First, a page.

Andrew Jordan from JRT Racing does not need a big introduction. Running one of the premium car restoration businesses in the UK and as a former BTCC driver, Andrew is well placed for advice on car maintenance. We had a long talk with him at last week’s Goodwood Revival, where he shared his advice and showed us one of his latest commissions, the AC Cobra Dragonsnake.
You have brought to the Revival a very purple AC Cobra Coupé nicknamed ‘Dragonsnake’. What’s the story behind this car?
It’s a car built in the early 1960s. It’s actually a drag racing car. There was a short run of five or six of these AC Cobra cars which ran drag races. This one is quite unique as it’s the only one which was painted in this bright purple colour. Often people come and ask us why we painted it in this rather explicit colour, not realising the cool story behind it. The owner of this car purchased it with the objective of racing here in the Stirling Moss Memorial, a class open for pre-1963 GT cars. The car has gone through a full restoration and recommission. Our job was to make it as quick as possible for this year’s Revival.
What’s powering the Dragonsnake?
It’s a V8, the 260, so the smaller engine. It’s a rather basic Cobra compared to the late cars we race here at the TT during the Revival. The power output is around 365hp, which is still enough. We run on smaller tyres, so that limits the available grip. When a car is being made for drag racing in period, that’s a completely different setup. They are designed to go as quick as possible in a straight line. But our job is to make it as quick as possible through the corners, too. We were fifth in the race behind four Jaguar E-Types so we’re quite happy with the result for the car’s first time here. It was more of a test to see how far we could push the car and come back for better results next time.
Andrew, JRT has several cars on display here at the Revival, like the smaller Austin A40, in which you had an interesting moment yesterday. Can you tell us about that?
Yes, during the race yesterday, which takes about 25 minutes going flat out in every corner, I lost control of the car. I managed to save it quite spectacularly. Although I was running in second place, I tried to keep up with the Thunderbird taking the lead. My dad had to race the day after me and both times are being counted together, so every second I lose in the race, he must make up for it. So, that’s why I was pushing the car so hard [laughs].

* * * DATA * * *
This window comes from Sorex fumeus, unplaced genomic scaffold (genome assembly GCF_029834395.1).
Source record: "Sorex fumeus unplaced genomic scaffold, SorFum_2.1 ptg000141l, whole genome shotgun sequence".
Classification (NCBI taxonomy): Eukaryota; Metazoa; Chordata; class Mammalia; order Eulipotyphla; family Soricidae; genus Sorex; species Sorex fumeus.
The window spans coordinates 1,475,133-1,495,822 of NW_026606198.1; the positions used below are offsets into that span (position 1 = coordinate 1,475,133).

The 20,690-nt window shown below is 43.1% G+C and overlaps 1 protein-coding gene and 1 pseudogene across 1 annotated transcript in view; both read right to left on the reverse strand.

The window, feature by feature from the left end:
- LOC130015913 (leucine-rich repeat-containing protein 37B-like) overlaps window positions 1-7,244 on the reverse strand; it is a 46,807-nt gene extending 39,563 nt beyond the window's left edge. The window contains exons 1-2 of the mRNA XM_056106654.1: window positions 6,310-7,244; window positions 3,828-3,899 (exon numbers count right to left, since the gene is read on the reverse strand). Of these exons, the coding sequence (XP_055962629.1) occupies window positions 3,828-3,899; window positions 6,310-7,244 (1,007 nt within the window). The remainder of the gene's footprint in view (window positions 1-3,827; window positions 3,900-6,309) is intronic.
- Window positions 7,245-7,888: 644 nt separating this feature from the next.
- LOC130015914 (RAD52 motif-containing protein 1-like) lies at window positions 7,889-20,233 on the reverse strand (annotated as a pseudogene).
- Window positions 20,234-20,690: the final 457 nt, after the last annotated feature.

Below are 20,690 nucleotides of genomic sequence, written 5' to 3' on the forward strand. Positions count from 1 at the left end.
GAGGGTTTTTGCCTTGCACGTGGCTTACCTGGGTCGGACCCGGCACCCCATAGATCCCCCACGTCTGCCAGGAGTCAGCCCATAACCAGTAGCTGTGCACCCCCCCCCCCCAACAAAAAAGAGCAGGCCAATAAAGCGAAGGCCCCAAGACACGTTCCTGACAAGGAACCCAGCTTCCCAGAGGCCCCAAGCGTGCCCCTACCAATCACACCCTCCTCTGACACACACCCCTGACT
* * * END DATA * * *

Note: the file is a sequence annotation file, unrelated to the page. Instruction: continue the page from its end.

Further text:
With your rich past in BTCC racing, this kind of vintage door-to-door racing has a lot of similarities, would you agree?
Absolutely. In fact, I would say that racing in any historic car is more fun. You really get the smile factor from it. Because the car is moving around a lot, you must be more physical to control the car. They’re not too complicated. In BTCC the competition is huge where you’re driven by your success. In historic racing, we all also want to win and focus on lap times, but the fun of driving these kinds of events is like nothing else. The atmosphere at Goodwood makes this a one-of-a-kind event you can’t find elsewhere and which you must enjoy at the fullest. If I’d have to pick one race, it would certainly be the historic race.
After your BTCC period, you and your dad started the JRT workshop. Why did you decide to specialise in the classic world?
The A40 we are racing is the very first historic car we built after I left the BTCC. The reason we stepped into classic racing is that, on the contrary with the BTCC where you feel a lot of pressure on your shoulders to perform every time again, you don’t get that feeling during historic racing. You simply enjoy it if you have driven a good weekend. The reason anyone gets into motorsport is the thrill and the fun of driving. So, we built that car so we could enjoy our racing. From there it kind of snowballed. We’ve built or restored over 36 cars, and it has taken off into a big business now. It’s a huge passion of mine. I really enjoy the business side of it. My favourite moment is seeing people who ordered a new car or a recommission getting to drive it and even race it with good results. That’s what gives me big pleasure. The historic market is very big these days, and historic events like this give it such a big name and put historic racing on the map.
What are the benefits of Motul to your classic racing and rebuilds?
Quality is the biggest thing. We look after 40 cars at the minute, which are very expensive and are equipped with very expensive components. You must ensure you are putting the right quality on everything. The engine oil, braking fluids, coolants, everything must be pure, quality stuff. It’s important for performance, but also endurance and longevity. It’s a good thing to have a quick car, but it must also last until the end of the race. The lubricants must look after the engine, the differentials and the gearbox during a whole season. It’s great working with a brand like Motul. We like to think we are the best in what we do, and Motul is the best in what they do, so it works very well. Now but also in the future.
What maintenance advice can you give classic car owners?
Just keep on top of everything. It’s pointless waiting for an issue to occur. A lot of what we do is preventive maintenance. We have a lifespan schedule on most of the car parts. We always replace things before there is a problem. That’s the best advice I can give.